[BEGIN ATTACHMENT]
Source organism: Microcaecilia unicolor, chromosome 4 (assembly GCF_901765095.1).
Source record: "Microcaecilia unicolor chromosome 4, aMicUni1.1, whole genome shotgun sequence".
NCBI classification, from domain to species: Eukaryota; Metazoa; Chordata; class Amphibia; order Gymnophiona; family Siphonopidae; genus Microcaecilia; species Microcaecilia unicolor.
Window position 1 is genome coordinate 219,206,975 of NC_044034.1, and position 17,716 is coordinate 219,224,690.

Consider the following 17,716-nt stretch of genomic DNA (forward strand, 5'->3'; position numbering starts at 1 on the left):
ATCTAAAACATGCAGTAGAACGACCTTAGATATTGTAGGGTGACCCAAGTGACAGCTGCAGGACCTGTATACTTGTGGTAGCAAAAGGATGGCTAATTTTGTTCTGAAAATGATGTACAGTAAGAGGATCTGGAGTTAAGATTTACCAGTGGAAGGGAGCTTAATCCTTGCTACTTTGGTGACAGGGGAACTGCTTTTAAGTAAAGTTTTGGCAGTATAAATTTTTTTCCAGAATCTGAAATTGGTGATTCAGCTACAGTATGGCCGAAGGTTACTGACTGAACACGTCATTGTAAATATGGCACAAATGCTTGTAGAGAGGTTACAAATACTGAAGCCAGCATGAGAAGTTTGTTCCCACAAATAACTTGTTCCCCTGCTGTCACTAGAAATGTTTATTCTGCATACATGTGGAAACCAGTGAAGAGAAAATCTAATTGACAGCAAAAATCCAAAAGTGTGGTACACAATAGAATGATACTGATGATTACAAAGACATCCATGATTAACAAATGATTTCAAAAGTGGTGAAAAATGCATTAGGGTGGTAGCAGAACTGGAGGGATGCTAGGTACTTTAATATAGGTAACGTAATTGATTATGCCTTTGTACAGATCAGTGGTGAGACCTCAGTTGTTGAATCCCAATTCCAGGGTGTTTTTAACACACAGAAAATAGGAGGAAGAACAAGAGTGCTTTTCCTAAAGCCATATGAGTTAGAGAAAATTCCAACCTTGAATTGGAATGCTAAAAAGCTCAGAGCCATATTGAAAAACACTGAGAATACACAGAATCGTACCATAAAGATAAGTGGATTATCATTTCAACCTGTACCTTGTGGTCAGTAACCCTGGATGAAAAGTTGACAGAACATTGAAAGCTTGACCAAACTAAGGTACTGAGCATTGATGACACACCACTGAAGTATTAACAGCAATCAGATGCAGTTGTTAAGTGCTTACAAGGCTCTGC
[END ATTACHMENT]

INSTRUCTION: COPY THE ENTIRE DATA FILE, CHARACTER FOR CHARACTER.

Source organism: Microcaecilia unicolor, chromosome 4 (assembly GCF_901765095.1).
Source record: "Microcaecilia unicolor chromosome 4, aMicUni1.1, whole genome shotgun sequence".
NCBI classification, from domain to species: Eukaryota; Metazoa; Chordata; class Amphibia; order Gymnophiona; family Siphonopidae; genus Microcaecilia; species Microcaecilia unicolor.
Window position 1 is genome coordinate 219,206,975 of NC_044034.1, and position 17,716 is coordinate 219,224,690.

Consider the following 17,716-nt stretch of genomic DNA (forward strand, 5'->3'; position numbering starts at 1 on the left):
ATCTAAAACATGCAGTAGAACGACCTTAGATATTGTAGGGTGACCCAAGTGACAGCTGCAGGACCTGTATACTTGTGGTAGCAAAAGGATGGCTAATTTTGTTCTGAAAATGATGTACAGTAAGAGGATCTGGAGTTAAGATTTACCAGTGGAAGGGAGCTTAATCCTTGCTACTTTGGTGACAGGGGAACTGCTTTTAAGTAAAGTTTTGGCAGTATAAATTTTTTTCCAGAATCTGAAATTGGTGATTCAGCTACAGTATGGCCGAAGGTTACTGACTGAACACGTCATTGTAAATATGGCACAAATGCTTGTAGAGAGGTTACAAATACTGAAGCCAGCATGAGAAGTTTGTTCCCACAAATAACTTGTTCCCCTGCTGTCACTAGAAATGTTTATTCTGCATACATGTGGAAACCAGTGAAGAGAAAATCTAATTGACAGCAAAAATCCAAAAGTGTGGTACACAATAGAATGATACTGATGATTACAAAGACATCCATGATTAACAAATGATTTCAAAAGTGGTGAAAAATGCATTAGGGTGGTAGCAGAACTGGAGGGATGCTAGGTACTTTAATATAGGTAACGTAATTGATTATGCCTTTGTACAGATCAGTGGTGAGACCTCAGTTGTTGAATCCCAATTCCAGGGTGTTTTTAACACACAGAAAATAGGAGGAAGAACAAGAGTGCTTTTCCTAAAGCCATATGAGTTAGAGAAAATTCCAACCTTGAATTGGAATGCTAAAAAGCTCAGAGCCATATTGAAAAACACTGAGAATACACAGAATCGTACCATAAAGATAAGTGGATTATCATTTCAACCTGTACCTTGTGGTCAGTAACCCTGGATGAAAAGTTGACAGAACATTGAAAGCTTGACCAAACTAAGGTACTGAGCATTGATGACACACCACTGAAGTATTAACAGCAATCAGATGCAGTTGTTAAGTGCTTACAAGGCTCTGC